Screenwriting Blog
Posted on by Courtney Meznarich

How to Use Positive and Negative Charges to Structure Great Scenes

"Ideally, every scene is a story event."

Robert McKee

How do you structure great scenes? Each scene should tell its own story, reveal the characters' values, and move the plot forward. If it doesn't, you should trash it. At least, that's the wisdom shared by award-winning screenwriter, journalist, author, and podcaster Bryan Young (SyFy.com, StarWars.com, /Film, HowStuffWorks.com) and screenwriting guru Robert McKee.

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We interviewed Bryan on the topic of writing great scenes and sequences in your screenplay, and he said it comes down to two elements: positive and negative charges.

"As far as developing scenes and sequences, I would look back to Robert McKee's work, especially in his book, "Story," [and] his theory on the positive or negative charges of scenes," Bryan explained. "If you're having a problem with your scene progression or your scene development, make sure that you're entering a scene on one charge and that you're exiting the scene on a different charge."

That means that the scene needs to turn and needs to act as its own movie within the movie. A scene has to present some conflict, whether that's within the character, an obstacle in the character's way, or a value at stake for the protagonist – whether that's truth, love, or something else.

"I use "Star Wars" as an example for this a lot," Bryan began. "Luke Skywalker is really excited and eager about these droids. Then as the scene ends, it ends on a negative charge because his uncle says, "No, you can't go hang out with your friends or get off the farm. You've got to go clean these droids."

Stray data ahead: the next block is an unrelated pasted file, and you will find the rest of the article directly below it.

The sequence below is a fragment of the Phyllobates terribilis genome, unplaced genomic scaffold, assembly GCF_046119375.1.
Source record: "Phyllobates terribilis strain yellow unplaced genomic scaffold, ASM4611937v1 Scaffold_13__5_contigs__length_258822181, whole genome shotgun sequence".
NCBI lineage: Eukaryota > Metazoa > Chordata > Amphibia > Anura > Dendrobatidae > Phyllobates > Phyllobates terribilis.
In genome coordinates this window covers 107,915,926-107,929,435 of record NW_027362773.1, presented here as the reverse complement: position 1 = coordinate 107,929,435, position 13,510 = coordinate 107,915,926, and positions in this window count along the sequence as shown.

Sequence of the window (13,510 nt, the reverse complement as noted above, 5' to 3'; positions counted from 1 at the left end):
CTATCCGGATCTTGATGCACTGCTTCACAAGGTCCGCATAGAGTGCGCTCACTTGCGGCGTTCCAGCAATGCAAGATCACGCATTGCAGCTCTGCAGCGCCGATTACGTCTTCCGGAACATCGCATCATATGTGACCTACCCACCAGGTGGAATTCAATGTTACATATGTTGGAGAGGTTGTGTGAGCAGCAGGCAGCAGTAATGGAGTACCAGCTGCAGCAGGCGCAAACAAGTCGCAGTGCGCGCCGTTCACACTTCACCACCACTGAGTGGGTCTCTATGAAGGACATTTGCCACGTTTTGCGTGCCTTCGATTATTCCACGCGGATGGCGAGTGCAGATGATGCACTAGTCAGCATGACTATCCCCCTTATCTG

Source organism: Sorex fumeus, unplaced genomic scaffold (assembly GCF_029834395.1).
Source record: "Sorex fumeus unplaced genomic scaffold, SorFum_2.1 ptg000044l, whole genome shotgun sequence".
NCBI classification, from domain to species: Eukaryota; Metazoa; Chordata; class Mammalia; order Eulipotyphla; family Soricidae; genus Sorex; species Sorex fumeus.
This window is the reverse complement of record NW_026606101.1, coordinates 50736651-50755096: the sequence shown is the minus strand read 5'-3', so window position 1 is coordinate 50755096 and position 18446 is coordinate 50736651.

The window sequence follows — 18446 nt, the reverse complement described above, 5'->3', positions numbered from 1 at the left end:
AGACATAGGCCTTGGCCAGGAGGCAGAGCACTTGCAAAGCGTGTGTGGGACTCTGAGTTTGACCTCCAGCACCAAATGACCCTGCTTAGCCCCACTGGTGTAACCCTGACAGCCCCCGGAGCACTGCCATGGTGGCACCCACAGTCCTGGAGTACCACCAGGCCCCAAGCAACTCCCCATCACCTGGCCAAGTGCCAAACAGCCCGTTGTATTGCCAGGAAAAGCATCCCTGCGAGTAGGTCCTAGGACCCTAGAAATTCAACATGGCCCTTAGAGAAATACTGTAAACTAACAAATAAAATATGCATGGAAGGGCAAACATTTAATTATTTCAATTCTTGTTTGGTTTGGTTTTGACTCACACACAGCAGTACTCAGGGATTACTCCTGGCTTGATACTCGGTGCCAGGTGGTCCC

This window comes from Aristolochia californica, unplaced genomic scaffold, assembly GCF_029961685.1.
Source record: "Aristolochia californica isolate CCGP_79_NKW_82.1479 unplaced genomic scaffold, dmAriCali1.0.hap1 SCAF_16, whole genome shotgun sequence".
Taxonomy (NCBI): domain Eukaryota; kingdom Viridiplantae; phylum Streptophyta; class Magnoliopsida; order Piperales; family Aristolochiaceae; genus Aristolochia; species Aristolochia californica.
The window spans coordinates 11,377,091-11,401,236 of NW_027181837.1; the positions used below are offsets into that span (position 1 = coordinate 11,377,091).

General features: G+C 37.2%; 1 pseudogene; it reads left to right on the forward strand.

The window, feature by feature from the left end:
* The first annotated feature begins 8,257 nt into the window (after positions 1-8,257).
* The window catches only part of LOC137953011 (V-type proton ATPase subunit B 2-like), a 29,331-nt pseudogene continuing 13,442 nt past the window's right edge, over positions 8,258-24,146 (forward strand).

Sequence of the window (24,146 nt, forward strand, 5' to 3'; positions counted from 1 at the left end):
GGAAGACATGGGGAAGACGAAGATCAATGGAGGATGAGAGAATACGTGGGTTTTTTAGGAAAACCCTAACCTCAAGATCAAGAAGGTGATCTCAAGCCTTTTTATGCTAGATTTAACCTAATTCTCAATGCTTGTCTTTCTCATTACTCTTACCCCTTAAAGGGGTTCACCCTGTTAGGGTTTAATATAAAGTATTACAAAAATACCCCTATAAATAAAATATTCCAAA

Luke's uncle is standing in the way of him and his adventure.

"When we enter the next scene with Luke, we start on that negative charge. He's playing with his toys. He's dejected," Bryan explained.

But then, everything changes.

"He gets excited because he sees this message from the princess. The scene ends on a positive charge because he's so excited at the prospect of this adventure."

And this continues.

"It takes this rollercoaster of these alternating charges on the scenes."

If you can chart out in your screenplay the positive and negative charges of your scenes, your screenplay is not going to have any monotony to it. It's going to have constant, dynamic changes, [and] that's going to make your screenplay sing, and it's going to make it so that people reading it are going to want to turn pages to find out what happens next.
Bryan Young
Screenwriter

If a scene does not feature an opposite charge at the beginning and the end, you have to ask yourself what purpose it serves in your screenplay. As McKee explains in "Story," often writers will say that the scene serves as some exposition for the screenplay, whether that's location, current events, or background, but a great writer will weave that exposition in elsewhere. It should not take up an entire scene. "If you can chart out in your screenplay the positive and negative charges of your scenes, your screenplay is not going to have any monotony to it," Bryan concluded. "It's going to have constant, dynamic changes, [and] that's going to make your screenplay sing, and it's going to make it so that people reading it are going to want to turn pages to find out what happens next."

That's what we're aiming for. A real page-turner,

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